Monday, November 27, 2006

Threadless Concurrency on the JVM - aka Scala Actors

Billy has written an interesting blog on the impact of multicore processors on Java. He concludes that the Java EE platform will have to be redressed to some extent in order to address the new threading patterns that applications will use and the consequences of reduced clock speed to accomodate the extra cores on the die. He has made some very thoughtful observations regarding the evolution of the future Java EE platforms and the JVM. Definitely worth a couple of reads ..

Concurrency Concurrency

One of the commonly mentioned fallouts of the new processor architectures is the new face of the applications written on the JVM. In order to take performance advantage from the multiple cores, applications need to be more concurrent, programmers need to find more parallelism within the application domain. Herb Sutter sums it up nicely in this landmark article :
But if you want your application to benefit from the continued exponential throughput advances in new processors, it will need to be a well-written concurrent (usually multithreaded) application. And that’s easier said than done, because not all problems are inherently parallelizable and because concurrent programming is hard.

Look Maa ! No Threads !

Writing multi-threaded code is hard, and, as the experts say, the best way to deal with multi-threading is to avoid it. The two dominant paradigms of concurrency available in modern day languages are :

  • Shared State with Monitors, where concurrency is achieved through multiple threads of execution synchronized using locks, barriers, latches etc.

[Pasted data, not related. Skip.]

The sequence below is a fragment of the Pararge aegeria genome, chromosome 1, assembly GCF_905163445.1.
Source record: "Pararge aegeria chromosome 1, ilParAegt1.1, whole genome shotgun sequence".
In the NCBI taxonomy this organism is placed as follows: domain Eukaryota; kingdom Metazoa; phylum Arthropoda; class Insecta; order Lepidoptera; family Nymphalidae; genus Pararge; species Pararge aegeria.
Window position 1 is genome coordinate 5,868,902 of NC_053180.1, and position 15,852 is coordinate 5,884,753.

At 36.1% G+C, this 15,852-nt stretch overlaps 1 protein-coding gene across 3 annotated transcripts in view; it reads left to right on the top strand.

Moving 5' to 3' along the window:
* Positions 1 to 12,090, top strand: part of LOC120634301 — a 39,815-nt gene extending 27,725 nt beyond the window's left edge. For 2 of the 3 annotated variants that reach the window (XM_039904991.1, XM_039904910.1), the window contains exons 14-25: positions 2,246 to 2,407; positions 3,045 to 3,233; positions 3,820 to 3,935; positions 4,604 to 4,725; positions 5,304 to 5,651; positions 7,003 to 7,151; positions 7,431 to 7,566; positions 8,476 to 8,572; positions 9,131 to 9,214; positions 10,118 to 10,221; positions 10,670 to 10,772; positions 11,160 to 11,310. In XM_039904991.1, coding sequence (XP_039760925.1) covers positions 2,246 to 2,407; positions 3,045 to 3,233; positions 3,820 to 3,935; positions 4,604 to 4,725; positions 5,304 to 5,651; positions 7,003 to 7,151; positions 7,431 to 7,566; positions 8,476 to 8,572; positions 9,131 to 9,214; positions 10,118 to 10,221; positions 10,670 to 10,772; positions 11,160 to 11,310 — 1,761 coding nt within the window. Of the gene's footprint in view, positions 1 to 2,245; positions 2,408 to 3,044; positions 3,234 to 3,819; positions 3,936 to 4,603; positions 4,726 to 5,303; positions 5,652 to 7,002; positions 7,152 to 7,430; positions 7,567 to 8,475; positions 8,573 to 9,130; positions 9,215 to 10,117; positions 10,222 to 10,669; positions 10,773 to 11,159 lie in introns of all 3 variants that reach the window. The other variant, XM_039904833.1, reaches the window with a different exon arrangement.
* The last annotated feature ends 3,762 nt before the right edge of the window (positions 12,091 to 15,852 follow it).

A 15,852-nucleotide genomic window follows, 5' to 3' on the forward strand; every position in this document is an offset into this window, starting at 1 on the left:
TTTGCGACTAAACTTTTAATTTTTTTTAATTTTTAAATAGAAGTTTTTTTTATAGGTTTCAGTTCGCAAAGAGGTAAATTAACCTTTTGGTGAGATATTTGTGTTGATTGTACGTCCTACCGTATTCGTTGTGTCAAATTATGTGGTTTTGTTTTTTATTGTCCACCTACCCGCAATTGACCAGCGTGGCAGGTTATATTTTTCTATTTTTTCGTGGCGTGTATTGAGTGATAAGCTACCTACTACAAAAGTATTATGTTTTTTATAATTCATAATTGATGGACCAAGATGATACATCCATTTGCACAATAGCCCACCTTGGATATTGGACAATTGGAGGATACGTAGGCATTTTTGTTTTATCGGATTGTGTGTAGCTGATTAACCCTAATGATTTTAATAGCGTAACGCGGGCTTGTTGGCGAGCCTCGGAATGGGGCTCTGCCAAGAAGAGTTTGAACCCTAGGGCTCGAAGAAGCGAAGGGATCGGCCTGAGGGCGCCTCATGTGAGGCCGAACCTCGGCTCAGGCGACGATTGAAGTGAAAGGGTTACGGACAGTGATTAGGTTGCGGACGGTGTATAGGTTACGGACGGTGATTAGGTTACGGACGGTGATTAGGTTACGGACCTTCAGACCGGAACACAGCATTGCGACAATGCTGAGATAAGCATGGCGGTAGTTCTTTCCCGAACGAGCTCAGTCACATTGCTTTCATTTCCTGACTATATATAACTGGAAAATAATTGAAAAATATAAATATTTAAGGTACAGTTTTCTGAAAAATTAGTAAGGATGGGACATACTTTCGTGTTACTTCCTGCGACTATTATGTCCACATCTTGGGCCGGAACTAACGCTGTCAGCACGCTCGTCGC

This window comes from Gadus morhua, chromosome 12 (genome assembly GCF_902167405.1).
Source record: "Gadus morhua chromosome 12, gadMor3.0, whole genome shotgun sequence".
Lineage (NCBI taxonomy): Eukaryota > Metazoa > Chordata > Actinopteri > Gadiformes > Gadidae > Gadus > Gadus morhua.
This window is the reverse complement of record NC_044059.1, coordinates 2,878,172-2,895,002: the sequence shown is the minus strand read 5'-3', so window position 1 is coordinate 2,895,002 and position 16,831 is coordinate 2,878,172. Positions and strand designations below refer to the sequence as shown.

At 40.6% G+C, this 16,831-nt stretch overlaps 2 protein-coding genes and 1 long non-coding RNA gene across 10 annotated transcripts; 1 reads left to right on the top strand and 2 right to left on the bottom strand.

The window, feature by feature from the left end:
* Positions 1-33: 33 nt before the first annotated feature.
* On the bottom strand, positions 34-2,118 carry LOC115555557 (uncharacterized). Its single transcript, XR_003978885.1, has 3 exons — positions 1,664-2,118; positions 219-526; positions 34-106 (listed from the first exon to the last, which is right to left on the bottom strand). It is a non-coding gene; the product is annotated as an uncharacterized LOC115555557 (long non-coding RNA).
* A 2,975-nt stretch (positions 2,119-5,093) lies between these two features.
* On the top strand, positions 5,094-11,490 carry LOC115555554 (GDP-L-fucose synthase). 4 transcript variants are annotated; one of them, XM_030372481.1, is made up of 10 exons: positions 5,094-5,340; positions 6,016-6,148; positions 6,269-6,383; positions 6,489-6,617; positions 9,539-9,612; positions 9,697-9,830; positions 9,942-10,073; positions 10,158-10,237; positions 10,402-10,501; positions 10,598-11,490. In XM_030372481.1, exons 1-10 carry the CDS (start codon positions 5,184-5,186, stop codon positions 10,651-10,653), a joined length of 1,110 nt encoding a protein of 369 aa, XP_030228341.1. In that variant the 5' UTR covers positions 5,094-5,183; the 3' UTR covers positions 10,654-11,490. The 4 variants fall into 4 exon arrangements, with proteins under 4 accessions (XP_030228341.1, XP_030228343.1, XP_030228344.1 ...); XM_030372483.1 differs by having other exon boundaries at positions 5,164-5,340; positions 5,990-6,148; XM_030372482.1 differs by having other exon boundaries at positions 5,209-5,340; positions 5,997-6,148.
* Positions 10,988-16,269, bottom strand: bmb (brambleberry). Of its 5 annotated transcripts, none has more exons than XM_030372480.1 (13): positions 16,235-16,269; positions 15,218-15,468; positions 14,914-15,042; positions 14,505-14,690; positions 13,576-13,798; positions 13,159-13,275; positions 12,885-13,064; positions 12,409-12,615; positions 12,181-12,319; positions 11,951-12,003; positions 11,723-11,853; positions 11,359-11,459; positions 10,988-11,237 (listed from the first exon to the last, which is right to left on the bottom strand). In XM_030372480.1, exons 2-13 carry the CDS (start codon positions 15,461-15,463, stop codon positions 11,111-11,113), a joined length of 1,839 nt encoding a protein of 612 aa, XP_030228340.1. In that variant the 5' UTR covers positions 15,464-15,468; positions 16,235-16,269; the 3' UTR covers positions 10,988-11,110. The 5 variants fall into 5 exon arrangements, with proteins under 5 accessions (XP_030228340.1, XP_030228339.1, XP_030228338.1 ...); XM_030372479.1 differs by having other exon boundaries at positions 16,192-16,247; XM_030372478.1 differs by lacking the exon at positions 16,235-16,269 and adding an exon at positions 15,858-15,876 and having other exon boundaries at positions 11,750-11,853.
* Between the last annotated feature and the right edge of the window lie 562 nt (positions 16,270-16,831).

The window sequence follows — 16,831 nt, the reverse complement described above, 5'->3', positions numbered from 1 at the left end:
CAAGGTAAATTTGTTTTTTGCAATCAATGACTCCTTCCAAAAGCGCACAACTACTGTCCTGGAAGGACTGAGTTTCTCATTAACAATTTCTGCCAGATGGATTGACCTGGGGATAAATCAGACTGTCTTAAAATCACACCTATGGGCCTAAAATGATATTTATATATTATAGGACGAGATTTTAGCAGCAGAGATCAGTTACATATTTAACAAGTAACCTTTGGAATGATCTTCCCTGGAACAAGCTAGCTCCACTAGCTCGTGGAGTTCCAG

• Message Passing, which is a shared-nothing model using asynchronous messaging across lightweight processes or threads.

The second form of concurrent programming offers a higher level of abstraction where the user does not have to interact directly with the lower level primitives of thread models. Erlang supports this model of programming and has been used extensively in the telecommunications domain to achieve a great degree of parallelism. Java supports the first model, much to the horror of many experts of the domain and unless you are Brian Goetze or Doug Lea, designing concurrent applications in Java is hard.

Actors on the JVM

Actor based concurrency in Erlang is highly scalable and offers a coarser level of programing model to the developers. Have a look at this presentation by Joe Armstrong which illustrates how the share-nothing model, lightweight processes and asynchronous messaging support makes Erlang a truly Concurrency Oriented Programming Language. The presentation also gives us some interesting figures - an Erlang based Web server supported more than 80,000 sessions while Apache crashed at around 4,000.